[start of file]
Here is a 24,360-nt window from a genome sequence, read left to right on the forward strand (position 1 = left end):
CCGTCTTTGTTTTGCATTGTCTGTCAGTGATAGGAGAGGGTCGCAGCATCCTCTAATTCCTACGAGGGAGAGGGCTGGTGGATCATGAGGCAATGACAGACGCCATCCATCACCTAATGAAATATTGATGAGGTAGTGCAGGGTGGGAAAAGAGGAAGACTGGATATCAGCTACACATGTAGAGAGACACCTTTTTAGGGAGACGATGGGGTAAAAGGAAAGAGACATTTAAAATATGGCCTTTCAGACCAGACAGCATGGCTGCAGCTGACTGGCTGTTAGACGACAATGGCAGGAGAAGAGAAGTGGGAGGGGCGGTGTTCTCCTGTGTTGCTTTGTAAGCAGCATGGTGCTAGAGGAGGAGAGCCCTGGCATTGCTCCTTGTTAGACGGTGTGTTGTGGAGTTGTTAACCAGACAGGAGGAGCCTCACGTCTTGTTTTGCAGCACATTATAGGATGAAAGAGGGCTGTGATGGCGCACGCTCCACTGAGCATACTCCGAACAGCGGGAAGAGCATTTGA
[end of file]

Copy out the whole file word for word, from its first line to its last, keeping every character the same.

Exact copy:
Here is a 24,360-nt window from a genome sequence, read left to right on the forward strand (position 1 = left end):
CCGTCTTTGTTTTGCATTGTCTGTCAGTGATAGGAGAGGGTCGCAGCATCCTCTAATTCCTACGAGGGAGAGGGCTGGTGGATCATGAGGCAATGACAGACGCCATCCATCACCTAATGAAATATTGATGAGGTAGTGCAGGGTGGGAAAAGAGGAAGACTGGATATCAGCTACACATGTAGAGAGACACCTTTTTAGGGAGACGATGGGGTAAAAGGAAAGAGACATTTAAAATATGGCCTTTCAGACCAGACAGCATGGCTGCAGCTGACTGGCTGTTAGACGACAATGGCAGGAGAAGAGAAGTGGGAGGGGCGGTGTTCTCCTGTGTTGCTTTGTAAGCAGCATGGTGCTAGAGGAGGAGAGCCCTGGCATTGCTCCTTGTTAGACGGTGTGTTGTGGAGTTGTTAACCAGACAGGAGGAGCCTCACGTCTTGTTTTGCAGCACATTATAGGATGAAAGAGGGCTGTGATGGCGCACGCTCCACTGAGCATACTCCGAACAGCGGGAAGAGCATTTGA